DPI-600: Media, Politics, and Public Policy

Semester: Not Offered

Credit: 1.0



Day Time Location
First Day
Meet Day


The U.S. news media are viewed as enormously powerful and have a strong role in all aspects of governance. Should journalists, who are not elected by the people, have this much power, and can they exercise it effectively? Or are news organizations hopelessly compromised by their drive for profit? What is the impact of the tumultuous change sweeping the news media? Will traditional news survive? Should it? What is the nature of the media's power: how fully and in what ways do the media shape public opinion, debate, and policy? Are the media politically biased? How adept are political leaders at manipulating the media, and do their efforts undermine popular sovereignty? Do new communication technologies threaten the role of the traditional media? What can be learned from news coverage of the War on Terror, the war in Iraq, the 2010 election, and the current political situation? Questions such as these will be addressed in class meetings, which consist of lectures and discussion. Visiting journalists, politicians, or scholars can be expected to participate in some sessions.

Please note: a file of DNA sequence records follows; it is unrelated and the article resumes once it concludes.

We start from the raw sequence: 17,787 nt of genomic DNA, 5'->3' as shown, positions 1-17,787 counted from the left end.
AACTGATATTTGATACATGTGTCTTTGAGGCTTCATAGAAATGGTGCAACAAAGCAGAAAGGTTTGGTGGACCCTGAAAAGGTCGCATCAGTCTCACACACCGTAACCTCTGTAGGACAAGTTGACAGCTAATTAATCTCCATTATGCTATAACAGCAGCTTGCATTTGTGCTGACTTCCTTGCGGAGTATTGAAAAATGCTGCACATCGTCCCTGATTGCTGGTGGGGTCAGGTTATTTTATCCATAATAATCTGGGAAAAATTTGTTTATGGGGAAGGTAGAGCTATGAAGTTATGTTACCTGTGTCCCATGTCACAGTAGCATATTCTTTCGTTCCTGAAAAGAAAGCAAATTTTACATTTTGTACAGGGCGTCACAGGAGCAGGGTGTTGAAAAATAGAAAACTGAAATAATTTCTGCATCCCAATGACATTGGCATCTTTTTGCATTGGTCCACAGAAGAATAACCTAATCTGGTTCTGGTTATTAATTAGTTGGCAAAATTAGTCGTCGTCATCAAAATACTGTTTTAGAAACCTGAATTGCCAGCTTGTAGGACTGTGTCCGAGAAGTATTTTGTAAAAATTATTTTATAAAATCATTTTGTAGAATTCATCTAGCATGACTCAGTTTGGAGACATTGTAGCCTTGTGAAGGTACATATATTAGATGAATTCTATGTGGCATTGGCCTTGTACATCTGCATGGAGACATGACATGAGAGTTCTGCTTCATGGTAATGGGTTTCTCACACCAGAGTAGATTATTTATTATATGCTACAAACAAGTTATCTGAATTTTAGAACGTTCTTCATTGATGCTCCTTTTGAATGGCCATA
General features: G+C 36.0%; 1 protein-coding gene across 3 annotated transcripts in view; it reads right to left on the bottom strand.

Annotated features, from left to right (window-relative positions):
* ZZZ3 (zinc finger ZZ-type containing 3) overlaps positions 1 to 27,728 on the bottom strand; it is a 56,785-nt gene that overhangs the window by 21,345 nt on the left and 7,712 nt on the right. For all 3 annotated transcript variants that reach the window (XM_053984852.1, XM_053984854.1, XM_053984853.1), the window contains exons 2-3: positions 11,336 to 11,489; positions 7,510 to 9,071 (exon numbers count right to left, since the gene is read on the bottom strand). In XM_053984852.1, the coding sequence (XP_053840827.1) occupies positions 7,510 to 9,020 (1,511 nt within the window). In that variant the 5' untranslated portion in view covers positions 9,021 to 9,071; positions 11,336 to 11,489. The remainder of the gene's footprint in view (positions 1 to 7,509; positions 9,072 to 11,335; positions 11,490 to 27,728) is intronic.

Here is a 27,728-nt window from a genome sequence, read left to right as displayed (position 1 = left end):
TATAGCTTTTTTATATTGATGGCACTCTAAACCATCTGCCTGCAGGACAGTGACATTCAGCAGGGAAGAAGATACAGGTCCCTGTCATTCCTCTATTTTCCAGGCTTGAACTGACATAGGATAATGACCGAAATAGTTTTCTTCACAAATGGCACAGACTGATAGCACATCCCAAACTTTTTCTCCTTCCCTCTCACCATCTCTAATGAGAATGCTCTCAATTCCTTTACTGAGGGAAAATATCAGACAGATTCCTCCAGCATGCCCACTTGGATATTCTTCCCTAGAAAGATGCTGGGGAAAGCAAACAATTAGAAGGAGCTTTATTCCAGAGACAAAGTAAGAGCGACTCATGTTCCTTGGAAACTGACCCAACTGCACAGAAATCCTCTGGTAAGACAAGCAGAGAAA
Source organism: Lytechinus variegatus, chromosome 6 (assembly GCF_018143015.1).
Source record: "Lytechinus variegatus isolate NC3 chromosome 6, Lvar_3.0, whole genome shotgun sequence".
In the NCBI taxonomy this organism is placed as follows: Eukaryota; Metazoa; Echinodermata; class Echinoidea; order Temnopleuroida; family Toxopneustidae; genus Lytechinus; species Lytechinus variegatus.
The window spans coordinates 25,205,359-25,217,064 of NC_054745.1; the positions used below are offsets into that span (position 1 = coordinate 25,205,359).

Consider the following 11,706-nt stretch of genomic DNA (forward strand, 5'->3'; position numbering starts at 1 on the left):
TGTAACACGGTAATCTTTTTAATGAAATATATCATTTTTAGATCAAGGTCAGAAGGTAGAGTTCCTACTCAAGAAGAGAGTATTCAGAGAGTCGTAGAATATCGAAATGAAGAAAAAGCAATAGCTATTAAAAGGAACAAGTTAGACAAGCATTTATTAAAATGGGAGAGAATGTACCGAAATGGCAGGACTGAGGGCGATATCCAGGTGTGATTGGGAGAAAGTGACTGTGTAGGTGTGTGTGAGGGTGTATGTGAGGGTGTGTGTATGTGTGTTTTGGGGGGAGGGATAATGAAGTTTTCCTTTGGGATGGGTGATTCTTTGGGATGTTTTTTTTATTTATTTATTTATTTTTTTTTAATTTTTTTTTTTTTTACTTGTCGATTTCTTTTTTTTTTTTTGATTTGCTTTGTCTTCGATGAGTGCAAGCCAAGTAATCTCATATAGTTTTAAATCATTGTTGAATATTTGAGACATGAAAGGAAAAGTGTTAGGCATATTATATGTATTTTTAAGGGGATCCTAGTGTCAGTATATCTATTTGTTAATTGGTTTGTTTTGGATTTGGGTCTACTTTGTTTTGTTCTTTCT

Not offered in 2015-16.





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